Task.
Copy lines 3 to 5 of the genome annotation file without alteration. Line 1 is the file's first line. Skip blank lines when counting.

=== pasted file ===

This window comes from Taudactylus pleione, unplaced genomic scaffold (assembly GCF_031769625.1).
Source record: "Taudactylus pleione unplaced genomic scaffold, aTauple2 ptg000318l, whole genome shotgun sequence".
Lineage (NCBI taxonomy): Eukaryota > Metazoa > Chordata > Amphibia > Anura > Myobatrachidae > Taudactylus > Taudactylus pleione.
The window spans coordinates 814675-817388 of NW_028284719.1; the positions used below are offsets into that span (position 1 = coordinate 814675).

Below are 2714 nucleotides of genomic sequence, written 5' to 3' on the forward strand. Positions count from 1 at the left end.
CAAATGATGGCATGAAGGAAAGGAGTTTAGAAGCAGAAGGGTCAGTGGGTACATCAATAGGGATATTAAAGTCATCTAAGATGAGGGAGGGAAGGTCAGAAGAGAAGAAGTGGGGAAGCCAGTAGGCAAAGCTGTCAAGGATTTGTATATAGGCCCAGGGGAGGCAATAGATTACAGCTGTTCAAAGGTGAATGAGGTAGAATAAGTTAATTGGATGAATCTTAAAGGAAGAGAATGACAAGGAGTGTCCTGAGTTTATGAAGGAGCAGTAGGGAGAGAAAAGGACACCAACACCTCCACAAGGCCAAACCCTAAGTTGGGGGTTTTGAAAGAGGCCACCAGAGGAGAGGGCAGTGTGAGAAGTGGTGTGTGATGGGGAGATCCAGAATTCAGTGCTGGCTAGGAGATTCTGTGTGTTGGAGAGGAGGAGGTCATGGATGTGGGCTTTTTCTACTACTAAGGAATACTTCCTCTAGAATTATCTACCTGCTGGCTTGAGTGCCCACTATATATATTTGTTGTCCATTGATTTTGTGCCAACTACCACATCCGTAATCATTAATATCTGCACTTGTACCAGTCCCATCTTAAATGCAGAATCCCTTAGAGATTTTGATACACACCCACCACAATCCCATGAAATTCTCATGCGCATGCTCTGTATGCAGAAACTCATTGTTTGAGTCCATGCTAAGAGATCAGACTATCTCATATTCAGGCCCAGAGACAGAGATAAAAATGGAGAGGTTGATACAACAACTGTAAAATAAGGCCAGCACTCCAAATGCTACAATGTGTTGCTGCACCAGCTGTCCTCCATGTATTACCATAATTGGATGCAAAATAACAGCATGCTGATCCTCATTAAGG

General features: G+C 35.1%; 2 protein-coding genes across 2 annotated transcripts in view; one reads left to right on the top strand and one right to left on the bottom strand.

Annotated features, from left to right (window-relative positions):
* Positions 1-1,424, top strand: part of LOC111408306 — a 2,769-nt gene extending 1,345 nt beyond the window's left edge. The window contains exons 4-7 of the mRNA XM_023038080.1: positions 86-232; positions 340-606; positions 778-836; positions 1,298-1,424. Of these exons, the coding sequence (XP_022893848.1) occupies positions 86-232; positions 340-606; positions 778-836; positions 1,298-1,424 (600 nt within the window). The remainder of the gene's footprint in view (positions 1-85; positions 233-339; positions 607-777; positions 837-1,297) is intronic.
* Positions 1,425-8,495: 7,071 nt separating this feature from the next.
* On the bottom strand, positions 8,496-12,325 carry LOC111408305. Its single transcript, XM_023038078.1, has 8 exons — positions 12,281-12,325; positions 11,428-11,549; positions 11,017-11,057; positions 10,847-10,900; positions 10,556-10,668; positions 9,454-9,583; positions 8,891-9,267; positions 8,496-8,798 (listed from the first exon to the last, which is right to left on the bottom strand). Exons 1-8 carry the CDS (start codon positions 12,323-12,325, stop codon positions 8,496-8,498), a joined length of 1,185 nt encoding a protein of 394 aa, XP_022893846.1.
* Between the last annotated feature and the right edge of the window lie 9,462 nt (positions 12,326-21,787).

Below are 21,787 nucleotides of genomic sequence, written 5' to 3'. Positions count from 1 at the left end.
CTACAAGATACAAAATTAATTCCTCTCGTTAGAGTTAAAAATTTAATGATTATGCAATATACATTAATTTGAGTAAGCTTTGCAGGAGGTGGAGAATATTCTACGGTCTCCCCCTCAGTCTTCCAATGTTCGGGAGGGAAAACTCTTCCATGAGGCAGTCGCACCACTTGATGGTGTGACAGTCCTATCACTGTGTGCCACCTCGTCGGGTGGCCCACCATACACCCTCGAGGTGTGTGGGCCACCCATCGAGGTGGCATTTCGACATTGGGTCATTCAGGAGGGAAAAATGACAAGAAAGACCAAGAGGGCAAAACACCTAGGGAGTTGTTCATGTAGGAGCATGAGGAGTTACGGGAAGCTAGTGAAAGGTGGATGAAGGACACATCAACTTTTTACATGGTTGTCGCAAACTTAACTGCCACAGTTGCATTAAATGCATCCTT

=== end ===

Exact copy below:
Lineage (NCBI taxonomy): Eukaryota > Metazoa > Chordata > Amphibia > Anura > Myobatrachidae > Taudactylus > Taudactylus pleione.
The window spans coordinates 814675-817388 of NW_028284719.1; the positions used below are offsets into that span (position 1 = coordinate 814675).

Below are 2714 nucleotides of genomic sequence, written 5' to 3' on the forward strand. Positions count from 1 at the left end.